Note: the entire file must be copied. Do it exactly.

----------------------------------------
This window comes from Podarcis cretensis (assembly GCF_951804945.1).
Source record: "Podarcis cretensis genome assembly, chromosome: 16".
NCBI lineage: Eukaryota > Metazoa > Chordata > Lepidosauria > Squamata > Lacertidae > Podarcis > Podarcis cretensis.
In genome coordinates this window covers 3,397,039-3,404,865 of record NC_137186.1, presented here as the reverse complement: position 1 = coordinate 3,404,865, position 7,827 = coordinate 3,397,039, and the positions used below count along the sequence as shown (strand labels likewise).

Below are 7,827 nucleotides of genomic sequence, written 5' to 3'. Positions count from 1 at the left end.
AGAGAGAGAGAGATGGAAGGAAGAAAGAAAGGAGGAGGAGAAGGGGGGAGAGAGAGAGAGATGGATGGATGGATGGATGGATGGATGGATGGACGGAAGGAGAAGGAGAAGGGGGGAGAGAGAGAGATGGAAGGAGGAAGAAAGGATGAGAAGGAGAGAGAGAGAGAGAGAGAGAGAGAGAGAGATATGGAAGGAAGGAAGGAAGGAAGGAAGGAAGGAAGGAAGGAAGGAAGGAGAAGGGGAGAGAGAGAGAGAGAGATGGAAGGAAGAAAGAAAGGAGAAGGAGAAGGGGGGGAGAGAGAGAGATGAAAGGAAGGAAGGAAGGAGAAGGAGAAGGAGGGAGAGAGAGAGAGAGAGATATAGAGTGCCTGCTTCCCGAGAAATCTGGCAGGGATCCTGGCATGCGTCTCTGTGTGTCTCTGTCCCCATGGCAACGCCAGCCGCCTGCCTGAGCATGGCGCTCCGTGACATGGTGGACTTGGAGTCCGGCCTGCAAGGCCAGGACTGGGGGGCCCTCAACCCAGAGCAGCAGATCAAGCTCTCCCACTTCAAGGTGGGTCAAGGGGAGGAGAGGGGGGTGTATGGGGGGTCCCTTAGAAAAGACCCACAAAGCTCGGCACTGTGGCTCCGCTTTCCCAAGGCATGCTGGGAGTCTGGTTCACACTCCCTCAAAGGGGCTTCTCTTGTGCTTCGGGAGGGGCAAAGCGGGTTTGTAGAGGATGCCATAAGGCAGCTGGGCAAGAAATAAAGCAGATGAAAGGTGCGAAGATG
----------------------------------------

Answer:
This window comes from Podarcis cretensis (assembly GCF_951804945.1).
Source record: "Podarcis cretensis genome assembly, chromosome: 16".
NCBI lineage: Eukaryota > Metazoa > Chordata > Lepidosauria > Squamata > Lacertidae > Podarcis > Podarcis cretensis.
In genome coordinates this window covers 3,397,039-3,404,865 of record NC_137186.1, presented here as the reverse complement: position 1 = coordinate 3,404,865, position 7,827 = coordinate 3,397,039, and the positions used below count along the sequence as shown (strand labels likewise).

Below are 7,827 nucleotides of genomic sequence, written 5' to 3'. Positions count from 1 at the left end.
AGAGAGAGAGAGATGGAAGGAAGAAAGAAAGGAGGAGGAGAAGGGGGGAGAGAGAGAGAGATGGATGGATGGATGGATGGATGGATGGATGGACGGAAGGAGAAGGAGAAGGGGGGAGAGAGAGAGATGGAAGGAGGAAGAAAGGATGAGAAGGAGAGAGAGAGAGAGAGAGAGAGAGAGAGAGATATGGAAGGAAGGAAGGAAGGAAGGAAGGAAGGAAGGAAGGAAGGAAGGAGAAGGGGAGAGAGAGAGAGAGAGATGGAAGGAAGAAAGAAAGGAGAAGGAGAAGGGGGGGAGAGAGAGAGATGAAAGGAAGGAAGGAAGGAGAAGGAGAAGGAGGGAGAGAGAGAGAGAGAGATATAGAGTGCCTGCTTCCCGAGAAATCTGGCAGGGATCCTGGCATGCGTCTCTGTGTGTCTCTGTCCCCATGGCAACGCCAGCCGCCTGCCTGAGCATGGCGCTCCGTGACATGGTGGACTTGGAGTCCGGCCTGCAAGGCCAGGACTGGGGGGCCCTCAACCCAGAGCAGCAGATCAAGCTCTCCCACTTCAAGGTGGGTCAAGGGGAGGAGAGGGGGGTGTATGGGGGGTCCCTTAGAAAAGACCCACAAAGCTCGGCACTGTGGCTCCGCTTTCCCAAGGCATGCTGGGAGTCTGGTTCACACTCCCTCAAAGGGGCTTCTCTTGTGCTTCGGGAGGGGCAAAGCGGGTTTGTAGAGGATGCCATAAGGCAGCTGGGCAAGAAATAAAGCAGATGAAAGGTGCGAAGATG